Free access

Phytophthora blight is a destructive disease of cucurbits affecting the fruit, leaves, crown, and/or roots. Ten cucurbit PIs with known partial resistance to Phytophthora capsici root and crown rot were evaluated for resistance to Phytophthora fruit rot. Unwounded fruit from field-grown plants of Cucurbita moschata and C. pepo were inoculated in a controlled environment at 7 to 10 or 21 to 24 days post-pollination (dpp) with virulent P. capsici isolates to examine the effect of fruit age on disease development. Inoculated fruit were rated for lesion area and pathogen mycelial growth 7 days post-inoculation (dpi); fruit length, diameter, and pericarp thickness were also rated. Two C. pepo accessions (PI 169417 and PI 181761) had significant resistance to Phytophthora fruit rot at both 7 to 10 dpp and 21 to 24 dpp. All accessions evaluated displayed reduced disease susceptibility as the fruit aged.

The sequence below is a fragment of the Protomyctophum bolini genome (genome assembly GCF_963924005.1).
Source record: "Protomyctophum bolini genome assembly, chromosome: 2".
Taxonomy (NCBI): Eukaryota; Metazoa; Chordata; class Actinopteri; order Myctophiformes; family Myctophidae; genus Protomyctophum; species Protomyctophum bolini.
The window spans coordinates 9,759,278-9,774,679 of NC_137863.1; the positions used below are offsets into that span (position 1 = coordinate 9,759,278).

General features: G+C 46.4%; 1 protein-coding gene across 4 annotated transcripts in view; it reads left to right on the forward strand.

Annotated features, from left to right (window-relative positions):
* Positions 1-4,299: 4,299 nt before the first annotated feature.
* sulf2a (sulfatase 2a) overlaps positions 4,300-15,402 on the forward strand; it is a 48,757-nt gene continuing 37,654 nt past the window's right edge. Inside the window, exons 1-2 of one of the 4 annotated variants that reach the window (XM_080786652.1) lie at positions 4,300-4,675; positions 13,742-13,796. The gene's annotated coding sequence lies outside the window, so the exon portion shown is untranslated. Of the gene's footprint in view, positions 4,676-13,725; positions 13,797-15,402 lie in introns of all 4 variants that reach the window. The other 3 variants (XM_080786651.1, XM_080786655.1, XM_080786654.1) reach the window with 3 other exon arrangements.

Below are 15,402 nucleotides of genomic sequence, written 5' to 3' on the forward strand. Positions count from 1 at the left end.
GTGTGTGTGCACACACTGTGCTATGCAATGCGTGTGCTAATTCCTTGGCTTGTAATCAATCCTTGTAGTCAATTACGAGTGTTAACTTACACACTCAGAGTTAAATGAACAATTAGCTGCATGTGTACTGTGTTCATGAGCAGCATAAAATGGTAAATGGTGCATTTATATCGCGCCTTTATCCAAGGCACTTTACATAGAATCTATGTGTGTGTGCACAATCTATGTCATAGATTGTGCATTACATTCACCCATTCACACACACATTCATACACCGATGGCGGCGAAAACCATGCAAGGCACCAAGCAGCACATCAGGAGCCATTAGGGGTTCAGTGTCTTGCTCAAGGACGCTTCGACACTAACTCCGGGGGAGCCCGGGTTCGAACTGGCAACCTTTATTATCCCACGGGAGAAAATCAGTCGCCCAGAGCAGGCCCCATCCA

Free access

Citrulline, arginine, and lycopene are naturally occurring compounds found in watermelon, Citrullus lanatus (Thumb) Matsum & Nakai, with beneficial effects on plant growth and human health. This study evaluated seven commercial cultivars and one breeding line for citrulline, arginine, and lycopene content in mature fruit grown at two locations in North Carolina. Correlations among these compounds and fruit quality traits (percent soluble solids and flesh pH) were evaluated. Watermelon cultigens evaluated were chosen for their fruit trait diversity. ‘Yellow Doll’ and NC-517 possessed the highest citrulline and combined concentration of citrulline and arginine of all cultigens evaluated. Lycopene content was highest in ‘Dixielee’, followed by ‘Sugar Baby’, and ‘Allsweet’, each of which have different shades of red flesh color. Location and its interaction with genotype had no significant effect on arginine or lycopene concentration. Broad-sense heritability was estimated for each trait. Arginine content (89%) and lycopene content (99%) had very high heritability. Citrulline content (41%), percent soluble solids (46%), and flesh pH (61%) had moderate heritability. Lycopene was positively correlated with flesh pH (r = 0.517) and negatively correlated with percent soluble solids (r = −0.344). Arginine content had a weak negative correlation with flesh pH (r = −0.343) and was not correlated with percent soluble solids.

Free access